For Work / Against Work
Debates on the centrality of work

"Marx, Housework, and Alienation"

by Kain, Philip J (1993)


For different feminist theorists, housework and child rearing are viewed in very different ways. I argue that Marx gives us the categories that allow us to see why housework and child care can be both a paradigm of unalienated labor and also involve the greatest oppression. In developing this argument, a distinction is made between alienation and oppression and the conditions are discussed under which unalienated housework can become oppressive or can become alienated.

Key Passage

For Marx, there is a crucial distinction that must be made between the concept of alienation and the related (but not identical) concepts of domination and oppression. Although all forms of alienation involve oppression or domination, it is not the case that all forms of domination or oppression involve alienation. One can be dominated and oppressed without being alienated. But if one is alienated, one is certainly dominated and oppressed. Thus, to say that the family, housework, and child care can be free of alienation is not to say that there cannot at the same time be domination or oppression present.  (p.122)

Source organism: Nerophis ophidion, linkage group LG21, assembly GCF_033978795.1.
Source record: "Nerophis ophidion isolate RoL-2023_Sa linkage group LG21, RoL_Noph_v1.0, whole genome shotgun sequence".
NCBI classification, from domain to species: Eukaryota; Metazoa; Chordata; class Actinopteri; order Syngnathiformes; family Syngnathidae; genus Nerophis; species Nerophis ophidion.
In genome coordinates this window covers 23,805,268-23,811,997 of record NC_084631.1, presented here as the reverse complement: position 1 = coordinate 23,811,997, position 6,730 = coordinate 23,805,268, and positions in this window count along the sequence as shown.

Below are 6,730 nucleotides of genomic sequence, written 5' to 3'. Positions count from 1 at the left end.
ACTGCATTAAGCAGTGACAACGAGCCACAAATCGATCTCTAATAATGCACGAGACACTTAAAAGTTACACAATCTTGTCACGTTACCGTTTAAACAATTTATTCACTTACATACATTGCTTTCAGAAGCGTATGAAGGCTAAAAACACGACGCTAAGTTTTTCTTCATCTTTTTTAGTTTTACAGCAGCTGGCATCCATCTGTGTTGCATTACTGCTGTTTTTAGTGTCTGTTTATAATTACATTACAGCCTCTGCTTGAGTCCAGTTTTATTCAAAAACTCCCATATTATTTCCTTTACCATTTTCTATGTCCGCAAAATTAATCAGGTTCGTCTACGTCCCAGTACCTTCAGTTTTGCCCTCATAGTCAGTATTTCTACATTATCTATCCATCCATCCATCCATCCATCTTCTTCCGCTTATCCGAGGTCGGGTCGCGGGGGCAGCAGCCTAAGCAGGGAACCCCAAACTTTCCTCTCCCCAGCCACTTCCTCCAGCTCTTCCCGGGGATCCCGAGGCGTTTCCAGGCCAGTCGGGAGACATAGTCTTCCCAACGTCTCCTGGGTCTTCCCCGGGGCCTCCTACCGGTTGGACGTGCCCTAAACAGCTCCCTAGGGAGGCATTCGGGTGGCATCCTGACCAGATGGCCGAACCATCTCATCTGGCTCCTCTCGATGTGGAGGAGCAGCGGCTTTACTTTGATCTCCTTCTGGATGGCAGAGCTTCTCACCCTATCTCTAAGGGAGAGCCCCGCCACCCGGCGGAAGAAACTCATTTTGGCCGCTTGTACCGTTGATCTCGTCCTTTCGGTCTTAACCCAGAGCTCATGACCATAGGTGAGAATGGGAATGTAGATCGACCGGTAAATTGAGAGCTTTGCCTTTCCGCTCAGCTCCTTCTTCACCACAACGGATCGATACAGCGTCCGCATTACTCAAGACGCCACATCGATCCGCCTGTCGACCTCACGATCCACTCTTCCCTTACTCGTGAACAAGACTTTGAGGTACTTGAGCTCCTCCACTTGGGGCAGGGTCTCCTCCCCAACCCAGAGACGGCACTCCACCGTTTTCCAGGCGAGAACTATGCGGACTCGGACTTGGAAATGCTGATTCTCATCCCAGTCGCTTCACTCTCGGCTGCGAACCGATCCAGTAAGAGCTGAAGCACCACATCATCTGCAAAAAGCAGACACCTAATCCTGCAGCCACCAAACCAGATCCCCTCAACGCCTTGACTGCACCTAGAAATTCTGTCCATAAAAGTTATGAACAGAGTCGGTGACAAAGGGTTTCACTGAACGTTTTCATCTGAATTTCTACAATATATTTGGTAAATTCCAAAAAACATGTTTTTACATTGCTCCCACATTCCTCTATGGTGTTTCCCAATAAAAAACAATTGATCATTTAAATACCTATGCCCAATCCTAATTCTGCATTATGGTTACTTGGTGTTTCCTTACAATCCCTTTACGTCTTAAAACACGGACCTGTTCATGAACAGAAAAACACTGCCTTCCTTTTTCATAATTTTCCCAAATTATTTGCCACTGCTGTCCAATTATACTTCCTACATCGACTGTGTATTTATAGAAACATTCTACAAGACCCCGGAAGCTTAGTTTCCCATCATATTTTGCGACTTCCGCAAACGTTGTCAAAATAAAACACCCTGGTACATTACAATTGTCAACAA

Marx, Feminism, Child Rearing, Housework, Alienation, Oppression, Gender


Alienation, Marx, Home and Work, Care Work

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